As a Pacific power, the United States has an interest in freedom of navigation, stability, respect for international law and unimpeded, lawful commerce across sea lanes, said Major Catherine Wilkinson, a Pentagon spokeswoman.
“Our military presence in the region helps to maintain peace and prosperity in the Asia-Pacific,” she told Reuters.
Obama’s trip for the East Asia summit in Cambodia, along with visits to Thailand and Myanmar, comes just two weeks after his re-election. Secretary of State Hillary Clinton and Defense Secretary Leon Panetta - together and separately - are visiting Australia, Singapore, Thailand, Myanmar and Cambodia this week.
“There is a very clear determination to underscore that this is a significant feature of American foreign policy,” a senior State Department official said on Clinton’s plane. “We want to work with China. We recognize that the Asia-Pacific region is big enough for the both of us.”
Wary of Washington’s intentions, China is building up its own military and pushing its sovereignty claims in the region. China, in the midst of a once-a-decade leadership change, views the U.S. pivot as emboldening Japan, Vietnam, the Philippines, Taiwan and others in territorial disputes.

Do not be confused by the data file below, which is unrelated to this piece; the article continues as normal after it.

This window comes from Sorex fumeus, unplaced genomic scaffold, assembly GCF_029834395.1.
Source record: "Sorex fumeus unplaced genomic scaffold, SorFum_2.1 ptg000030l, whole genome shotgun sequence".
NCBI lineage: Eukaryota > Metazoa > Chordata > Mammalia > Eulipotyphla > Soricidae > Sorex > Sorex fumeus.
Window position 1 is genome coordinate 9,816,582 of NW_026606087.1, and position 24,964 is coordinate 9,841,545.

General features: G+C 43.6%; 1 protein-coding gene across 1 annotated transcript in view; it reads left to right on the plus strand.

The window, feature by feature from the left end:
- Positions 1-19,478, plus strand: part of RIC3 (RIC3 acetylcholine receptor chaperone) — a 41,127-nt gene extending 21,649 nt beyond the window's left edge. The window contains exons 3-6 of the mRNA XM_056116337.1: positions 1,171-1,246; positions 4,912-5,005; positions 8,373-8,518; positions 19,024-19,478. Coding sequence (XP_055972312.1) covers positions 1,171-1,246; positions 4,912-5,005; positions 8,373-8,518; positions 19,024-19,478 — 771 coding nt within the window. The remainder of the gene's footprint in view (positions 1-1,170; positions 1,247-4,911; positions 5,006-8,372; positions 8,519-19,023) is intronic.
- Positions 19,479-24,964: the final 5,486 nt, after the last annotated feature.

“Unsurprisingly, the hawks in the Chinese military have the full attention of the leadership and have received a funding boost,” Lanxin Xiang, a history and politics professor at the Graduate Institute of International Studies in Geneva, wrote in the latest issue of Survival: Global Politics and Strategy.
By 2020, the Pentagon expects to have 60 percent of its naval assets in Asia, up from about 50 percent now. Analysts say they have no details yet of troop numbers but there will be some realignment from bases in Japan and from the war in Afghanistan.
As part of the shift, the U.S. military is now rotating the first of up to 2,500 Marines through northern Australia for training and will have up to four Littoral Combat Ships calling in and out of Singapore from next year.
“There is no basing. Let’s underline that,” Australia’s Foreign Minister Bob Carr said this month. “The Americans don’t seek it and we wouldn’t agree to it.”
The United States already has strategic joint operations in Australia, built and funded by Washington, that include signals intelligence and satellite communications facilities. U.S. ships and planes visit Australian bases on the western and northern coasts to resupply.
The Pentagon also has its eye on Vietnam’s Cam Ranh Bay, an important deepwater port for French, Japanese, American and Soviet forces during the last century. In June, Panetta became the first U.S. defense secretary to visit Cam Ranh since the end of the Vietnam War and said access for U.S. ships was “a key component” of relations with Hanoi.